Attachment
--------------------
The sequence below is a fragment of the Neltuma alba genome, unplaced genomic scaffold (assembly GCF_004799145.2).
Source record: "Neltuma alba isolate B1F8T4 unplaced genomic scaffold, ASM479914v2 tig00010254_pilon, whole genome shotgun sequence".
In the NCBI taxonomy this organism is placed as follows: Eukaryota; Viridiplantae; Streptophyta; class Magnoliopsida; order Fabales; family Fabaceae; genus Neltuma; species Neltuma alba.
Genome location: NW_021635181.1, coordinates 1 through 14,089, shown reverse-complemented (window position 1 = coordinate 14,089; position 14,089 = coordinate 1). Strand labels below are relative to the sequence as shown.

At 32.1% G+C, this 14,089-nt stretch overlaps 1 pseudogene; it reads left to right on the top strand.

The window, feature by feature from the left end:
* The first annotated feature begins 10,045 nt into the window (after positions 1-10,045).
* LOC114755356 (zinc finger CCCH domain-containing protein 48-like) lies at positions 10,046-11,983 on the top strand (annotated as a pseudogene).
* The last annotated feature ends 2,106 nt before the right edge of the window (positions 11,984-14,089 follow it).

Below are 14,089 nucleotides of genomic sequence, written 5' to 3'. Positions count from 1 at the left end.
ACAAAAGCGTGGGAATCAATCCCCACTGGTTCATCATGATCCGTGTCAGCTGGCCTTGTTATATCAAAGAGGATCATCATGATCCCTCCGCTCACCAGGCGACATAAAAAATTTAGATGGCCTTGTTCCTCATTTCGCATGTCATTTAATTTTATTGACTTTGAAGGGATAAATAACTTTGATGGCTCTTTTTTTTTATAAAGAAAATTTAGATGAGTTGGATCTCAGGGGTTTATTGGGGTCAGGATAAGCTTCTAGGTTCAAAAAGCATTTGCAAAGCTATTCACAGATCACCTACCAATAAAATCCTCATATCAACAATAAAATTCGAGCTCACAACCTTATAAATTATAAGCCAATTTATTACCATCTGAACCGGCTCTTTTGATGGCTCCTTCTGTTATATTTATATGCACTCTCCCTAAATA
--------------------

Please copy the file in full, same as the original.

The sequence below is a fragment of the Neltuma alba genome, unplaced genomic scaffold (assembly GCF_004799145.2).
Source record: "Neltuma alba isolate B1F8T4 unplaced genomic scaffold, ASM479914v2 tig00010254_pilon, whole genome shotgun sequence".
In the NCBI taxonomy this organism is placed as follows: Eukaryota; Viridiplantae; Streptophyta; class Magnoliopsida; order Fabales; family Fabaceae; genus Neltuma; species Neltuma alba.
Genome location: NW_021635181.1, coordinates 1 through 14,089, shown reverse-complemented (window position 1 = coordinate 14,089; position 14,089 = coordinate 1). Strand labels below are relative to the sequence as shown.

At 32.1% G+C, this 14,089-nt stretch overlaps 1 pseudogene; it reads left to right on the top strand.

The window, feature by feature from the left end:
* The first annotated feature begins 10,045 nt into the window (after positions 1-10,045).
* LOC114755356 (zinc finger CCCH domain-containing protein 48-like) lies at positions 10,046-11,983 on the top strand (annotated as a pseudogene).
* The last annotated feature ends 2,106 nt before the right edge of the window (positions 11,984-14,089 follow it).

Below are 14,089 nucleotides of genomic sequence, written 5' to 3'. Positions count from 1 at the left end.
ACAAAAGCGTGGGAATCAATCCCCACTGGTTCATCATGATCCGTGTCAGCTGGCCTTGTTATATCAAAGAGGATCATCATGATCCCTCCGCTCACCAGGCGACATAAAAAATTTAGATGGCCTTGTTCCTCATTTCGCATGTCATTTAATTTTATTGACTTTGAAGGGATAAATAACTTTGATGGCTCTTTTTTTTTATAAAGAAAATTTAGATGAGTTGGATCTCAGGGGTTTATTGGGGTCAGGATAAGCTTCTAGGTTCAAAAAGCATTTGCAAAGCTATTCACAGATCACCTACCAATAAAATCCTCATATCAACAATAAAATTCGAGCTCACAACCTTATAAATTATAAGCCAATTTATTACCATCTGAACCGGCTCTTTTGATGGCTCCTTCTGTTATATTTATATGCACTCTCCCTAAATA